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La Grange in Lenoir County, North Carolina — The American South (South Atlantic)
 

James Y. Joyner

1862-1954

 
 
James Y. Joyner Marker image. Click for full size.
By Mike Stroud, April 18, 2013
1. James Y. Joyner Marker
Inscription.

Superintendent of Public
Instruction, 1902-1919.
Educator and agriculturist.
Home is 3 blks. N.W.

 
Erected 1970 by State Department of Archives and History. (Marker Number F-41.)
 
Location. 35° 18.293′ N, 77° 47.352′ W. Marker is in La Grange, North Carolina, in Lenoir County. Marker is on South Caswell Street (State Highway 903) near East Washington Street, on the right when traveling north. Touch for map. Marker is in this post office area: La Grange NC 28551, United States of America.
 
Other nearby markers. At least 8 other markers are within 8 miles of this marker, measured as the crow flies. William Dunn Moseley (approx. half a mile away); Dobbs County (approx. 3.6 miles away); Dobbs County Court House (approx. 3.6 miles away); a different marker also named Dobbs County Court House (approx. 4.5 miles away); The Battle of Whitehall (approx. 6.2 miles away); Engagement at Whitehall (approx. 6.2 miles away); a different marker also named Battle of Whitehall (approx. 6.3 miles away); Wheat Swamp Church (approx. 7.8 miles away).
 
Regarding James Y. Joyner.    During the late nineteenth century North Carolina’s educational system had problems dealing with
James Y. Joyner Marker seen looking north along NC 903 (South Caswell Street) image. Click for full size.
By Mike Stroud, April 18, 2013
2. James Y. Joyner Marker seen looking north along NC 903 (South Caswell Street)



rural populations, transportation, funding, and teacher recruitment. Through the efforts of a group of leaders including Charles B. Aycock, Edwin A. Alderman, Charles D. McIver, and James Y. Joyner, the problems were addressed. Joyner was vitally important to the change of attitude and improved North Carolina’s schools systems first as an instructor and later as an administrator.
    James Yadkin Joyner was born during the Civil War and was orphaned at the age of two. He grew up in Lenoir County under the watchful eye of his grandfather, a prominent planter and influential Democrat. Joyner attended a local academy and later the University of North Carolina where he grew close to several up and coming North Carolina political leaders including future governor Aycock. After graduation in 1881, Joyner taught at schools across the state and, by 1889, he had joined Alderman and McIver in providing a traveling educational program for the state’s teachers. Over the next decade Joyner served a series of school systems and colleges as an educator and administrator, including serving as dean for the State Normal and Industrial College in Greensboro, the present University of North Carolina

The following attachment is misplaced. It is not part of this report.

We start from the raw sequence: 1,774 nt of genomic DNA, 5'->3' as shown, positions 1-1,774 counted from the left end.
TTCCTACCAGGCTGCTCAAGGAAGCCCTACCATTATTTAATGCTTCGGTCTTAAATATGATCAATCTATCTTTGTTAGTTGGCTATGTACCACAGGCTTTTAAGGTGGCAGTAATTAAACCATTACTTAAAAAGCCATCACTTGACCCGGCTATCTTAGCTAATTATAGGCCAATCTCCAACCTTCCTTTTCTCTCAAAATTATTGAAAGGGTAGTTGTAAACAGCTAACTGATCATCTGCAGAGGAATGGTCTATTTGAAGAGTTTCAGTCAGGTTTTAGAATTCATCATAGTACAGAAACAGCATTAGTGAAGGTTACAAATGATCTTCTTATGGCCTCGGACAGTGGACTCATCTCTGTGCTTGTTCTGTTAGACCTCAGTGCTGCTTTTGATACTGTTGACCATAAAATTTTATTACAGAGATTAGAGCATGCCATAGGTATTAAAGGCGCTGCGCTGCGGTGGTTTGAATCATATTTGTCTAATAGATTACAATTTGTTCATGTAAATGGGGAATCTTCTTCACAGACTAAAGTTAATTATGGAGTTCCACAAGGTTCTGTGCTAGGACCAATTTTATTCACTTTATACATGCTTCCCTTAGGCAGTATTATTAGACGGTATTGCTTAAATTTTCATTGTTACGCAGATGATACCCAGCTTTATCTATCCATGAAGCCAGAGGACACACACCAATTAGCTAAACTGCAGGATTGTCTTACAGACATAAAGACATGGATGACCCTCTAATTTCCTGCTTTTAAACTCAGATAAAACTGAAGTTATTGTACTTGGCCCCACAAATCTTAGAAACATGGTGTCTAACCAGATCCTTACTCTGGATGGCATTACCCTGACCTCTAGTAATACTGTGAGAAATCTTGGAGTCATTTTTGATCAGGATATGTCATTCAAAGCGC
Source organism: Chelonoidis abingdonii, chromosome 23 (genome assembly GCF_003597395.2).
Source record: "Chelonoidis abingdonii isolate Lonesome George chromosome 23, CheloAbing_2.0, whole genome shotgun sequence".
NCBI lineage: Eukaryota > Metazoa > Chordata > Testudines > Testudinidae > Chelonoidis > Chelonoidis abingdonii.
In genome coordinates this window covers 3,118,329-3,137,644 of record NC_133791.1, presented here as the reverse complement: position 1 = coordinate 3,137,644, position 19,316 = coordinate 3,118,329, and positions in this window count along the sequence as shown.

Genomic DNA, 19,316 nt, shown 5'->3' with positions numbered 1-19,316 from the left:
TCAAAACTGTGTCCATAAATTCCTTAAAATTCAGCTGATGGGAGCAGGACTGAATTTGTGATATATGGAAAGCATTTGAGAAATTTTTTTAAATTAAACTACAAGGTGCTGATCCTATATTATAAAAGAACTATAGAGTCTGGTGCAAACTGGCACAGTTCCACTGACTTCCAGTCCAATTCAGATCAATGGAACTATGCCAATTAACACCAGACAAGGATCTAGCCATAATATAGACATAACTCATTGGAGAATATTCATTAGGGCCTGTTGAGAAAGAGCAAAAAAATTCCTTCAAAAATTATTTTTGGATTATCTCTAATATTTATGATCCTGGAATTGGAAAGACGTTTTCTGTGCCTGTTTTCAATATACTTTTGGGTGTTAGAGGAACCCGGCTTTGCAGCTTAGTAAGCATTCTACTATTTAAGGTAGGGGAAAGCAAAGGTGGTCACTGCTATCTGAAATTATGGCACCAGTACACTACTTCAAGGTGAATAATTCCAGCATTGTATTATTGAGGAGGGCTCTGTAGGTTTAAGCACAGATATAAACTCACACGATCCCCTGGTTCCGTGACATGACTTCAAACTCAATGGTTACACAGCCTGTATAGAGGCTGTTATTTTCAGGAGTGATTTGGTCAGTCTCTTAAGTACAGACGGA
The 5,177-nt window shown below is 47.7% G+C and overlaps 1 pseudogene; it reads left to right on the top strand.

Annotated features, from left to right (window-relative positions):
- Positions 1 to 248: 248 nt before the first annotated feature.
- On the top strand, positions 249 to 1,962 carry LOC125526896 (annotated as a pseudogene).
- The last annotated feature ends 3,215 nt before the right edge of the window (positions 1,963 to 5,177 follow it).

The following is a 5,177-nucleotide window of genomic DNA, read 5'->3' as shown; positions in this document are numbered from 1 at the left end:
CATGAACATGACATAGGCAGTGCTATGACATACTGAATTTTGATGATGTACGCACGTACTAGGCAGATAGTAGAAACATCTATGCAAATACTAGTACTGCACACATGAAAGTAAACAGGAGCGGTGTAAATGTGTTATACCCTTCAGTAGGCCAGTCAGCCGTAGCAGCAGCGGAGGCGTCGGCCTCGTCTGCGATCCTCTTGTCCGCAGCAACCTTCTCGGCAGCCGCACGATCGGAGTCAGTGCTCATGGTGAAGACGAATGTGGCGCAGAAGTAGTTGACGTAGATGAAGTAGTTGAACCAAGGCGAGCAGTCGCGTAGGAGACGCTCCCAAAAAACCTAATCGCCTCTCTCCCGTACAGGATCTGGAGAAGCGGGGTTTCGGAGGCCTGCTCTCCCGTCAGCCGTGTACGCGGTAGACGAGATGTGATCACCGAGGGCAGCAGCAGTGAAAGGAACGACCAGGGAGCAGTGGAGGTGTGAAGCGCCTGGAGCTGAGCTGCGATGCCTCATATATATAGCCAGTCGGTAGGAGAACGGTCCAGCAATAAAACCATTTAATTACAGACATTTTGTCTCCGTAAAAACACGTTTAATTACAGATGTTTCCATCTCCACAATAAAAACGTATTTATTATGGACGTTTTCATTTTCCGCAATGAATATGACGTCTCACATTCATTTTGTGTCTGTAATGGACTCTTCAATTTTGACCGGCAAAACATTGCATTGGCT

at Greensboro.
   Governor Charles B. Aycock in 1902 appointed Joyner to the position of State Superintendent of Public Instruction, a position that Joyner would hold for the next seventeen years. As superintendent, Joyner sought to bolster teacher training by encouraging the development of normal schools, improving the curriculum of rural schools by adding specialized classes to improve agriculture and homemaking skills, and increasing the length of the school year from four to six months. Through his work, Joyner raised the profile of the superintendent’s job and increased awareness of the state’s educational needs. Joyner retired from educational pursuits in 1918 and became involved in private business, serving as president of the North Carolina Tobacco Growers Association. He died at the age of ninety-one and was buried beside his wife in Raleigh’s Oakwood Cemetery. (North Carolina Office of Archives & History — Department of Cultural Resources)
 
Categories. Notable Persons
 
 
Credits. This page was last revised on June 16, 2016. This page originally submitted on July 23, 2013, by Mike Stroud of Bluffton, South Carolina. This page has been viewed 289 times since then and 25 times this year. Photos:   1, 2. submitted on July 23, 2013, by Mike Stroud of Bluffton, South Carolina.
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